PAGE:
Createch may not be held liable for any damages resulting from the loss of data, profits or revenue or from the use of products or for any other special, consequential or indirect damages relating to services and/or material provided pursuant to the Agreement unless such damages result from gross negligence or wilful misconduct on Createch’s part.

When the system was implemented, numerous problems arose. Prelco decided to terminate its contractual relationship with Createch and brought an action against it in damages for purely material losses (i.e., the reimbursement of an overpayment, costs for restoring the system, claims from customers, and loss of profits).

The Decisions Below

The Superior Court granted Prelco’s application and concluded that the non-liability clause was inoperative based on the doctrine of breach of a fundamental obligation. The trial judge further found that since Createch “did not show gross recklessness, gross carelessness or gross negligence”, this mistake could not be characterized as an intentional fault, which meant that it did not fall squarely within the parameters of article 1474 of the Civil Code of Quebec (“CCQ”) (a provision that prohibits a party from relying on a non-liability clause when its conduct amounts to gross or intentional fault). It also found that the contract was not one of adhesion, meaning that both parties had the opportunity to negotiate it with no significant powers imbalance at play. Nonetheless, the trial judge relied on academic commentaries and judicial decisions in support of the application of the doctrine of breach of a fundamental obligation to this case.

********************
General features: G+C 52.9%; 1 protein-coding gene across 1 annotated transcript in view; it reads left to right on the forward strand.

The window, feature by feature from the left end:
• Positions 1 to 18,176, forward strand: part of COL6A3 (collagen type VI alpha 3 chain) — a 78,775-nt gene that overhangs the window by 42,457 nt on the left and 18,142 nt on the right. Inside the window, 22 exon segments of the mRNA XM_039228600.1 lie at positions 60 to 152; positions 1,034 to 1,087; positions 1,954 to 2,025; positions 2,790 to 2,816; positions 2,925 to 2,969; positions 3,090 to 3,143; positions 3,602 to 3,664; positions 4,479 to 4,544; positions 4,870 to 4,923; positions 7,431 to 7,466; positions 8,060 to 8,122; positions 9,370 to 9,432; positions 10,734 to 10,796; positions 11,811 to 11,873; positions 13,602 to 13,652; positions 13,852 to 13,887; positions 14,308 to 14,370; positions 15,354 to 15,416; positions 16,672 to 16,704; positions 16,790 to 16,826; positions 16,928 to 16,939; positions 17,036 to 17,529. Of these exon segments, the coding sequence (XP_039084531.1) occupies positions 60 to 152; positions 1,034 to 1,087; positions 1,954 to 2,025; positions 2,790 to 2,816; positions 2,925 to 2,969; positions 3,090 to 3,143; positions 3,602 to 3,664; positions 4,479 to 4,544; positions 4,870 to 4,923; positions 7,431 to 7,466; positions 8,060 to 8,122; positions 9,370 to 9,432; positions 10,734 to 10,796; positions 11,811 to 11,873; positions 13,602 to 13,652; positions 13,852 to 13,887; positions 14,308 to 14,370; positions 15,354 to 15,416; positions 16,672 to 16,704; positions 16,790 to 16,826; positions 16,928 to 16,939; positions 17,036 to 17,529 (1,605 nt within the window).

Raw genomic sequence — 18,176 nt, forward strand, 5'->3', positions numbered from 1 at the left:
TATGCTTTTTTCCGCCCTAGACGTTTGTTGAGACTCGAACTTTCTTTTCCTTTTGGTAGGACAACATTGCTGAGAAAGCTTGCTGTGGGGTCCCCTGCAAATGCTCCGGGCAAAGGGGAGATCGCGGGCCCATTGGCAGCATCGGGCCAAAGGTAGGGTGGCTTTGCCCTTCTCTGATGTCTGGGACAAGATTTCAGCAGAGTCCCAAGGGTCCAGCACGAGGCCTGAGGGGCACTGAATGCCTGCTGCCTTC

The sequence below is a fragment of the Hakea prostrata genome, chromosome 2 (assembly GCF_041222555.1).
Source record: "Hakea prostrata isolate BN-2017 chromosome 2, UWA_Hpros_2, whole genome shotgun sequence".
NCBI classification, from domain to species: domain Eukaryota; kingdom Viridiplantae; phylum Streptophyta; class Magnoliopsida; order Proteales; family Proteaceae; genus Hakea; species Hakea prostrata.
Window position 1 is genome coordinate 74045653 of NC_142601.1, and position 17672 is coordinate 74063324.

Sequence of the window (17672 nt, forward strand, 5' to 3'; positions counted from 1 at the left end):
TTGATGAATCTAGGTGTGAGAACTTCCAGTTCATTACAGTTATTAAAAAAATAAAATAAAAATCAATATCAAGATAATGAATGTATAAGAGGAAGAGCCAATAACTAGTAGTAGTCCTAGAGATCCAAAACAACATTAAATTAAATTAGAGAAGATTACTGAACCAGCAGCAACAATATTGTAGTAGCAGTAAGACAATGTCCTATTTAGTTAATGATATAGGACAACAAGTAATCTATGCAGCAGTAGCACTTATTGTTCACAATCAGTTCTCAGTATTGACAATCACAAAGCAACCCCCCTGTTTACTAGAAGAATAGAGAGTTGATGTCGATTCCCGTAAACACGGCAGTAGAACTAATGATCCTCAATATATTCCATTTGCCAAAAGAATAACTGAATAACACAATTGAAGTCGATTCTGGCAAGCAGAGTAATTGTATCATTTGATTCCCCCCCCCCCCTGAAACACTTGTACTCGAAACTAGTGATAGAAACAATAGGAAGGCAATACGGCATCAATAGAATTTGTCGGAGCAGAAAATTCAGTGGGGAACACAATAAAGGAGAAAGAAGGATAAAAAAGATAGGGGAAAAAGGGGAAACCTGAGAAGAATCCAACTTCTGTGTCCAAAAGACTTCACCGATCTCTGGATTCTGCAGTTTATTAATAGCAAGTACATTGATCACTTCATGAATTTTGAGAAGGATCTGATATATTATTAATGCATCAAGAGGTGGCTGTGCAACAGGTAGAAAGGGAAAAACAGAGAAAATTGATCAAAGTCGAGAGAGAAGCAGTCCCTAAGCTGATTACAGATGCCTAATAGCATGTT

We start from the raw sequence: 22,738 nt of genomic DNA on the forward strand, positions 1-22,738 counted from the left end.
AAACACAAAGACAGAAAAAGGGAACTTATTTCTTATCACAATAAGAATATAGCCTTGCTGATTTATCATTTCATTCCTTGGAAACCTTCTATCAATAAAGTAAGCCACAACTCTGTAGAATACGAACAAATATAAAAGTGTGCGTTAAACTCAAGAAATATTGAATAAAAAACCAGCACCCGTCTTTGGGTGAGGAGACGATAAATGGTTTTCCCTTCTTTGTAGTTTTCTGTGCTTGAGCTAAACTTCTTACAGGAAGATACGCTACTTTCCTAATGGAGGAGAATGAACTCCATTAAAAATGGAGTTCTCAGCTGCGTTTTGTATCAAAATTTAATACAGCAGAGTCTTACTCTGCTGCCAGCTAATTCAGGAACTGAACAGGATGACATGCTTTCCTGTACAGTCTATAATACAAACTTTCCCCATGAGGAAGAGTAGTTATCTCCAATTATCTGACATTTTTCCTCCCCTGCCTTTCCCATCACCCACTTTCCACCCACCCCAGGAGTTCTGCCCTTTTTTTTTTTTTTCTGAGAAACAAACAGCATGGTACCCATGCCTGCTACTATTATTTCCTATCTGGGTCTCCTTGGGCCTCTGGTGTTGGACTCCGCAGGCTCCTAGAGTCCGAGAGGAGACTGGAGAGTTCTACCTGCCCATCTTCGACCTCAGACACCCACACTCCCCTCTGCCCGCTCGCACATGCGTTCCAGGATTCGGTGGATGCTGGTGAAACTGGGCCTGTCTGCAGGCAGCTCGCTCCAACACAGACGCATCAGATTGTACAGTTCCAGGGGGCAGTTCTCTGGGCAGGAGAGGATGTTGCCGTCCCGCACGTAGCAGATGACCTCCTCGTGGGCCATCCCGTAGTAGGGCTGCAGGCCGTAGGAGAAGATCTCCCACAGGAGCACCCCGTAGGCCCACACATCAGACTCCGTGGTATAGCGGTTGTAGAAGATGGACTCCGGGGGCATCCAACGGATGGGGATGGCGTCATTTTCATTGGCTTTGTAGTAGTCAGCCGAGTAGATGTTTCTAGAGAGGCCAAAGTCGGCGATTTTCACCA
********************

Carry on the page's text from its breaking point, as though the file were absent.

The Court of Appeal confirmed this decision. It found that the doctrine of breach of a fundamental obligation is a creation of the Quebec courts drawn from civil law commentary and jurisprudence, not just a common law rule. As a result, it found that the holding in Tercon, where the Supreme Court rejected the common law doctrine of "fundamental breach,” had no consequence for the case at hand.

The Supreme Court of Canada

In joint reasons issued by Wagner C.J.C. and Kasirer J., the Supreme Court allowed the appeal, concluding that the non-liability clause in Prelco was valid and operative. It did so because neither of the possible legal bases for the doctrine of breach of a fundamental obligation in Quebec civil law — (a) validity of the clause having regard to public order, and (b) validity of the clause having regard to the requirement relating to the cause of the obligation — applied.